Runyankore-Rukiga refers to two of the four closely related languages of Uganda which form part of a new standardized language of Uganda together with Runyoro and Rutooro. Sometimes Runyakitara is used to refer to the standardized form of these four languages; see for example the following still incomplete wikipedia article .
Here we discuss questions related to the annotation of Runyankore-Rukiga texts and sentence collections in TypeCraft. The material is annotated by Allen Asiimwe who is a lecturer at Makerere University. She is a speaker of Rukiga. In addition Justus Turamyomwe and Misah Natumanya both graduate students at the Linguistic Department at the Norwegian University of Science and Technology NTNU annotate.
Annotating in TypeCraft
The following example shows a standard TypeCraft annotation. TypeCraft uses three tiers for linguistic annotation: a translational tier, a gloss tier and a part-of-speech tier. When interlinear glosses (IG) are exported from TypeCraft the translational and the gloss tier are collapsed for presentational reasons. You need to have a login to TypeCraft in order to annotate. Simply write and e-mail using the mail address given on the [Main Page]
The free morphemes aha and omu
The free forms aha and omu are derived from the locative classes ha- and mu- via the affixation of an initial vowel. Both
forms may occur as part of a locative expression, as determiners or as pronouns. In the example below aha is categorized as a preposition. On of the projects the Runyankore-Rukiga group is working on is to develop a better understanding of the role that both elements play in the grammar of Runyankore-Rukiga.
Naagambira aha Yunivasite.
“He speaks at the university”
Here one of the interesting facts we have come across:
In the example above aha is followed by the noun yunvasite. The verb gamb meaning speak carries the applicative suffix -ir. It is the applicative that forces a spatial interpretation of aha. The following sentence in contrast is ambiguous between a 'spatial interpretation' and a 'topic interpretation' of aha:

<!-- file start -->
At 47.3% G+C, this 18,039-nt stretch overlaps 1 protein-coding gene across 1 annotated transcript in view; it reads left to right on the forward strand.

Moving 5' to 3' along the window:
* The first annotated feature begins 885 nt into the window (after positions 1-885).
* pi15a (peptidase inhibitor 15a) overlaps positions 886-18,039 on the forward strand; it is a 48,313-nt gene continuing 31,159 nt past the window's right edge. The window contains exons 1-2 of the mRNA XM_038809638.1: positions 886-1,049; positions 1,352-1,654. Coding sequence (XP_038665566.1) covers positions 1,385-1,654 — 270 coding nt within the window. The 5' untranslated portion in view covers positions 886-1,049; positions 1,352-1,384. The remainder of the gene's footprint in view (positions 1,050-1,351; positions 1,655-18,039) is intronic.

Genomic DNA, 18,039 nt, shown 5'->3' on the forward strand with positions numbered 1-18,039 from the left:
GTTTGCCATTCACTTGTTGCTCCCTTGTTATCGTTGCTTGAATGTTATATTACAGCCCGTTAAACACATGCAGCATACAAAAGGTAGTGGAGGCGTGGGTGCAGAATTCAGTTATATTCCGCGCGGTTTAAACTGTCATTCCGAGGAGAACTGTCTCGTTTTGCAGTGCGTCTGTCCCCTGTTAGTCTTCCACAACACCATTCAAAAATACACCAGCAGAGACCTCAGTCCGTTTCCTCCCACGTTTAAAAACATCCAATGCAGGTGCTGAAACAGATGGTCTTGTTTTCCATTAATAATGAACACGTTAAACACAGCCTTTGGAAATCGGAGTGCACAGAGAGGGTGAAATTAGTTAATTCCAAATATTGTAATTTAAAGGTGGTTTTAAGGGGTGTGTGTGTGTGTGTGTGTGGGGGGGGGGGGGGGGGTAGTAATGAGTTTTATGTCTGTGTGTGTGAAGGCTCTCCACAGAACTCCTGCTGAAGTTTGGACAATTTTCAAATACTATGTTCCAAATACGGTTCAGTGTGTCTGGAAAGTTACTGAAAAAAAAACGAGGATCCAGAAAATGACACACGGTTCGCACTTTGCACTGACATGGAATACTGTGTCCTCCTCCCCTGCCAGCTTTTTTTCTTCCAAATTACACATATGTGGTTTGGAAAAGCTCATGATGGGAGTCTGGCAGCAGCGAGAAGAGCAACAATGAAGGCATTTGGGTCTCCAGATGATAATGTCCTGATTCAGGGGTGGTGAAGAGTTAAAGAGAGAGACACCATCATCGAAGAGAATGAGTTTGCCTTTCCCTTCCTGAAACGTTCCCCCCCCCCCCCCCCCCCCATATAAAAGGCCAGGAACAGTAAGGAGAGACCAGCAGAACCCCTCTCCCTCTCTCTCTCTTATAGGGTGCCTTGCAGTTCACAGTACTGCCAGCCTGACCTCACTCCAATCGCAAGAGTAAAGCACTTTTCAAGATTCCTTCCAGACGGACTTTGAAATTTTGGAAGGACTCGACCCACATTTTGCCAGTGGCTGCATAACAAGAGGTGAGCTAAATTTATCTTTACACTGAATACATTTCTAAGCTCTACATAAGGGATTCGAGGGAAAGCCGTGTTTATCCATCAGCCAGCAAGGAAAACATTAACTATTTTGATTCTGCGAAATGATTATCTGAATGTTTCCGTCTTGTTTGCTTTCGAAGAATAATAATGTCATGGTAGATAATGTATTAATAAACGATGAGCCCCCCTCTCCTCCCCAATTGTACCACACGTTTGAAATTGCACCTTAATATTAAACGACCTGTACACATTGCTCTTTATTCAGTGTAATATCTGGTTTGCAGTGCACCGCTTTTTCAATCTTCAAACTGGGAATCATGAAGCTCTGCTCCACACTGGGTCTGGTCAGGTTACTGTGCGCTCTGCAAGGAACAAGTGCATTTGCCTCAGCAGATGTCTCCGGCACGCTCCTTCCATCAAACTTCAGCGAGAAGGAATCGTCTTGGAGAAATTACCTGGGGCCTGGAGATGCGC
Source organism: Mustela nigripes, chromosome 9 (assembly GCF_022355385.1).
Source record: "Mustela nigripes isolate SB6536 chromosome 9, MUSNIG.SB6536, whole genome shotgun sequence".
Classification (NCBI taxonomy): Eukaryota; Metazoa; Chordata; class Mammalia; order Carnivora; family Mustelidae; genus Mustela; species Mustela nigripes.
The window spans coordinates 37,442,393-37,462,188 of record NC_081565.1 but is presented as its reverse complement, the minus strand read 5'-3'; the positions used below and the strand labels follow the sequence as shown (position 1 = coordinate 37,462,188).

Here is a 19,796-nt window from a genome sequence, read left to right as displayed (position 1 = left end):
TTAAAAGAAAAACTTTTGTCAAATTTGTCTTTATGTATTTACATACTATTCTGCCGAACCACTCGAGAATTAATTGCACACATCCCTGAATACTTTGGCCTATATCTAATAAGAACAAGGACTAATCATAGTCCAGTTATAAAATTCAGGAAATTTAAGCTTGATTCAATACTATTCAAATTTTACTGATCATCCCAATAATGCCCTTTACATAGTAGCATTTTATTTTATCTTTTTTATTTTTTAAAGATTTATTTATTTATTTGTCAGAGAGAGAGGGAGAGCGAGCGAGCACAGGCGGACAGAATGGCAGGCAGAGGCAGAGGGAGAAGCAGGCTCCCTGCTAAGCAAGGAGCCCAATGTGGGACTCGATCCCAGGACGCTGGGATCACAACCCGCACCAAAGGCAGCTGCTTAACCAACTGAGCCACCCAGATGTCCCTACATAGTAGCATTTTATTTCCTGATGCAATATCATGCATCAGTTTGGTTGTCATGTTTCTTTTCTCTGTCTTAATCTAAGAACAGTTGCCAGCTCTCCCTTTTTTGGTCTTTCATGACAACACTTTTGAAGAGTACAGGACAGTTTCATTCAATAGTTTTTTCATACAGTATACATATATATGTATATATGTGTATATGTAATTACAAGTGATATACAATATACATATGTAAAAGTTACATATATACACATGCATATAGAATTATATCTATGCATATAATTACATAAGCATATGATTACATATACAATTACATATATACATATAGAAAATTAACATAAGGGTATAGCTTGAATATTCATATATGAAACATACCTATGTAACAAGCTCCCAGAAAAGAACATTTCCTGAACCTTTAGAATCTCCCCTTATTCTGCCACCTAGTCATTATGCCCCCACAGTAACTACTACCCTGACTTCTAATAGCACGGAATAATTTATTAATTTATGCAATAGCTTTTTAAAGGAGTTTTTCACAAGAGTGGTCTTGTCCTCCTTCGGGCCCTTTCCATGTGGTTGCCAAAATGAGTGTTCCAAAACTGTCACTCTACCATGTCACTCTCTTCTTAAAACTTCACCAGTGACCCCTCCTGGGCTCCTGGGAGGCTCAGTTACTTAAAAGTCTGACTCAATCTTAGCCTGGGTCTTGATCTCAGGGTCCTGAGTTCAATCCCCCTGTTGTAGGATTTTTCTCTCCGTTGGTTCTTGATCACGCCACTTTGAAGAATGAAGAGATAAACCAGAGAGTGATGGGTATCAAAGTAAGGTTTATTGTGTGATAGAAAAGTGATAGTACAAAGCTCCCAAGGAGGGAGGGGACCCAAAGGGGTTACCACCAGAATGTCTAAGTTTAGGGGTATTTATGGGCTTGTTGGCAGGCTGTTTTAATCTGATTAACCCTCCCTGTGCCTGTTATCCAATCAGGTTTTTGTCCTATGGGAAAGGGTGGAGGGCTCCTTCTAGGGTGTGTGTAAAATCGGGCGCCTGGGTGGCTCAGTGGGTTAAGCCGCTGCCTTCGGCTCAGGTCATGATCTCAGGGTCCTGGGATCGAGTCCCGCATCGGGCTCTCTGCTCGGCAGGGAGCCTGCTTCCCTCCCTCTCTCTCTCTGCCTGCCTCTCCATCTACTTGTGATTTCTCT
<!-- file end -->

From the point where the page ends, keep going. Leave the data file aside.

Naagamba aha Yunivasite.
“He speaks at/about the univiersty”
Is there a preposition 'of' in Runyankore-Rukiga?
The following 8 sentences have in common that each of them contains a phrase that is translated using the English preposition of. The corresponding element in RR is sometimes a free, sometimes a bound morpheme combining two nouns.
Its forms are: we,gwe, bw, rwa, ka, za, bwa, ya.
If these are instances of one and the same formative what exactly explains the variation we see?
Naahika aha mwojo w'Omunyankore.
“I found one Munyankore boy”
Bamwe aha barikukurata omupiira gwa Uganda nibagamba aha migisha ekiriyo
“Some of those who follow Uganda matches say that Uganda still has a chance.”
Reeba hariho n’obugyere bwayo aha meeza.
“See her footprints on the table.”
Naareeba enkoko aha rwigi rw’eifumbiro.
“I have seen the hen near/at/on the kitchen door.”
Twena twetabe omu karuuru k’okubinga obworo n’obutamanya.
“Let us all participate in the campain against poverty and ignorance”
Abeegi beetabire omu mpaka z’omupiira.
“Students participated in football competitions”
Twarugaho twahika Nakawa, omu burugwaizooba bwa Kampala.
“We left that place and reached Nakawa, in the west of Kampala.”
karikwigura omu seefu ya manegya
“…which opens the manager’s safe”